|This article needs additional citations for verification. (February 2017) (Learn how and when to remove this template message)|
The purity of gas is an indication of the amount of other gases it contains. A high purity refers to a low amount of other gases. Gases of higher purity are considered to be of better quality and are usually more expensive.
The purity of a gas is generally expressed as a grade prefixed with the letter N giving the "number of nines" in the percentage or decimal fraction. An N2.0 gas is 99% pure, and 1% (by volume) impurities. An N6.0 gas is 99.9999% (six nines) pure, with 1 part per million (1 ppm) impurities.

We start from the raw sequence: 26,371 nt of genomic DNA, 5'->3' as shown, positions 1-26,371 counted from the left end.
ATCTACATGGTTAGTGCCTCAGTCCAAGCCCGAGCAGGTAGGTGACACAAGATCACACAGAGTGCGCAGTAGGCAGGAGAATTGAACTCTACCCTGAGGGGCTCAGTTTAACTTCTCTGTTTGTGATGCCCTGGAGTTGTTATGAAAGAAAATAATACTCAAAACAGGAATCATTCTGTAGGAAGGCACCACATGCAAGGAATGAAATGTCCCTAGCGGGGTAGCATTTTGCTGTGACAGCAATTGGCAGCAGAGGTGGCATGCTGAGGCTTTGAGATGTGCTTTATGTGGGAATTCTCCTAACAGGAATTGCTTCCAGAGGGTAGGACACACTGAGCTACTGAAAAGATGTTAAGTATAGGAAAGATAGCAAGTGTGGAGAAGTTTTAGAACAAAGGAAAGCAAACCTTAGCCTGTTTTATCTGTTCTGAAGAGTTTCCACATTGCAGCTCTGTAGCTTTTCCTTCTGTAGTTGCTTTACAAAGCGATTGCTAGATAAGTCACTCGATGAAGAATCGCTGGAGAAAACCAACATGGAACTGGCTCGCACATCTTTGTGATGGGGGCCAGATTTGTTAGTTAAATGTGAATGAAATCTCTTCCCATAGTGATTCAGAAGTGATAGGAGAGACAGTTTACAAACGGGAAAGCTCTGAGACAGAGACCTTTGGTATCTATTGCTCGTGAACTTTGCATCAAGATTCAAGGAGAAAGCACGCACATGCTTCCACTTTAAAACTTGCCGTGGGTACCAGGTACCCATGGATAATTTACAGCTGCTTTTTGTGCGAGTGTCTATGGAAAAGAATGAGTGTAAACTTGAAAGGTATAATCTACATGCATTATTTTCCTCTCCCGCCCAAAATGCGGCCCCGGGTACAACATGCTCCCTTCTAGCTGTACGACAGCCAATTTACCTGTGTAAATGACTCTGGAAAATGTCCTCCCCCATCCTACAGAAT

Intermediate values are formed using the common logarithm. For example, a gas which is 99.97% pure would be described as N3.5, since log10(0.03%) = −3.523.
- "Purity, Grades, and Concentration". BOCOnline.co.uk. Retrieved 22 January 2017.
|This physics-related article is a stub. You can help Wikipedia by expanding it.|